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NGC 6946 in the visible - a nearby "Grand Design" spiral galaxy

M83 - also known as the Southern Pinwheel galaxy


About FYST


The Fred Young Submillimeter Telescope (FYST) will be a 6-meter diameter telescope with a surface accuracy of 10 microns, operating at submillimeter to millimeter wavelengths and sited at 5600 meters elevation on Cerro Chajnantor in the Atacama desert of northern Chile.   The novel “crossed-Dragone” optical design will deliver a high-throughput wide-field-of-view telescope capable of illuminating more than 100,000 millimeter wavelength detectors (and many more at submillimeter wavelengths) so that large areas of the sky can be scanned rapidly.  The high altitude, dry site offers superb observing conditions, yielding routine access to the 350 micron window as well as improved performance at longer wavelengths. Under the best conditions, observations in the 200 micron window will be possible. Deployment of FYST on Cerro Chajnantor will provide operational experience at high altitude, reducing risk for the future construction of a 25-meter submillimeter telescope.

FYST is specifically designed to measure the kinematic Sunyaev-Zel’dovich effect of galaxy clusters, to trace the appearance of the first population of star-forming galaxies through intensity mapping of their [CII] emission in the epoch of reionization, and to probe multiple spectral line tracers of the ISM over a range of environments in the Milky Way, Magellanic Clouds and other nearby galaxies. It will also be a next-generation Cosmic Microwave Background observatory.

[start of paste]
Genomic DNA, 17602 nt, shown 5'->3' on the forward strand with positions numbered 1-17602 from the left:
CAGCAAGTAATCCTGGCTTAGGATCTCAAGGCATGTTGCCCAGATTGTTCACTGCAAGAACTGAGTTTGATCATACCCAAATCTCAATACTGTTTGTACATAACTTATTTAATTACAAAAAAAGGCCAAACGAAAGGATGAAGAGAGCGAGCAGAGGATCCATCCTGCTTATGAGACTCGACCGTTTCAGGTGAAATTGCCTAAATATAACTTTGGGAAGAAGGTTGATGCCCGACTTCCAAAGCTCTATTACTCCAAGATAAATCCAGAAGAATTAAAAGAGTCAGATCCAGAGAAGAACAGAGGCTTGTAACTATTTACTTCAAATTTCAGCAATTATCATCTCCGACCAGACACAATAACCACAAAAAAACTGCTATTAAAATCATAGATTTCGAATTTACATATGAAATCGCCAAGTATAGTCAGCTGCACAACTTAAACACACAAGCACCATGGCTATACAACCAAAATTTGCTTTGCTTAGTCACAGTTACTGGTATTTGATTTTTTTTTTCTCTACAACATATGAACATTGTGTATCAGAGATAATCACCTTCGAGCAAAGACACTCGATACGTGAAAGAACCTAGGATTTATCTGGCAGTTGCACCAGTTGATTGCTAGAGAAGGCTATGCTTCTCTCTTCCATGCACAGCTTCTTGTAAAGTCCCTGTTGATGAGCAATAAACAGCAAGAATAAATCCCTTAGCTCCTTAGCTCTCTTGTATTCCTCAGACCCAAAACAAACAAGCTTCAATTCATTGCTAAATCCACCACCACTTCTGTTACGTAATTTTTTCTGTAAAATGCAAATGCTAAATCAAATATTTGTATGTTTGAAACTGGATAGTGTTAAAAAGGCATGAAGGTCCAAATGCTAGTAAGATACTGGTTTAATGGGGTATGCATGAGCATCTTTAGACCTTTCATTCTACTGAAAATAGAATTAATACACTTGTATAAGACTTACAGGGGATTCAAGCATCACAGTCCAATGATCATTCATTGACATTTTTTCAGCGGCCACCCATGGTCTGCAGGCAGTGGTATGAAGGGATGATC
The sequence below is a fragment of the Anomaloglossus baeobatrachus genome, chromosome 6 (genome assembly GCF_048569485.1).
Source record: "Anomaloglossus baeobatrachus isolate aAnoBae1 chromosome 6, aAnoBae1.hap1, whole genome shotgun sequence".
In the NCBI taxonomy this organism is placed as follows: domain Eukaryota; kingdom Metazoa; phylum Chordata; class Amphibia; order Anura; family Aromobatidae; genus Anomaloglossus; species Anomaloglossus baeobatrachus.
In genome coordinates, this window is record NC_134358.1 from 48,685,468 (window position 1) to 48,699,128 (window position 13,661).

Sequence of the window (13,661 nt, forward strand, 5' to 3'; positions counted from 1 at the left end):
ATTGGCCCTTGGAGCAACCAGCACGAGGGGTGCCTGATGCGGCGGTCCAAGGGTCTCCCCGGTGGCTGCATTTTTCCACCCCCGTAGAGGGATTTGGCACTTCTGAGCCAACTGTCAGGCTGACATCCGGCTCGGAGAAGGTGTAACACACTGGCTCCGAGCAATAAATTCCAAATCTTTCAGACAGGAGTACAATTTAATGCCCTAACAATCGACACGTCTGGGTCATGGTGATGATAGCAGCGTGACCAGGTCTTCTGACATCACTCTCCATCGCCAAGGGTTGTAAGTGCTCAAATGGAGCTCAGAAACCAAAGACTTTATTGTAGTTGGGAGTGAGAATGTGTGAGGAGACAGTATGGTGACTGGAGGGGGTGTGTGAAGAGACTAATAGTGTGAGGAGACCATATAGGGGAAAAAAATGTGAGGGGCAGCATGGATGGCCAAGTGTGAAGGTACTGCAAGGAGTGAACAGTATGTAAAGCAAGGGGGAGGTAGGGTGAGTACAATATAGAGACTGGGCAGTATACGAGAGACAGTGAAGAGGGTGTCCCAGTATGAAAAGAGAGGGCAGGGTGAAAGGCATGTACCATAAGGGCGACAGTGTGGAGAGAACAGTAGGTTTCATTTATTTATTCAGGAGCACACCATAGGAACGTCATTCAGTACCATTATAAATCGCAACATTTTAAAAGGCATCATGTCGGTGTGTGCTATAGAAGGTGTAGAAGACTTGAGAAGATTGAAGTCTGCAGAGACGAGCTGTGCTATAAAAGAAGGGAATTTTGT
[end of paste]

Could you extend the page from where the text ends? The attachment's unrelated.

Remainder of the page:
The CCAT consortium includes Cornell University, the University of Cologne , the University of Bonn, Max-Planck-Institut für Astrophysik, and the Canadian Atacama Telescope Consortium (CATC), a consortium of the Canadian Universities: University of Alberta, the University of British Columbia, the University of Calgary,  Dalhousie University, McGill University, McMaster University, Saint Mary's University (Halifax), the University of Toronto, the University of Waterloo, and the Western University. Researchers at additional institutes in the United States, Canada, Germany and Chile are involved in science planning and instrument development. CCAT operates in Chile thanks to a Cooperative Agreement with the University of Chile and under the auspices of the Ministry of Foreign Affairs of Chile.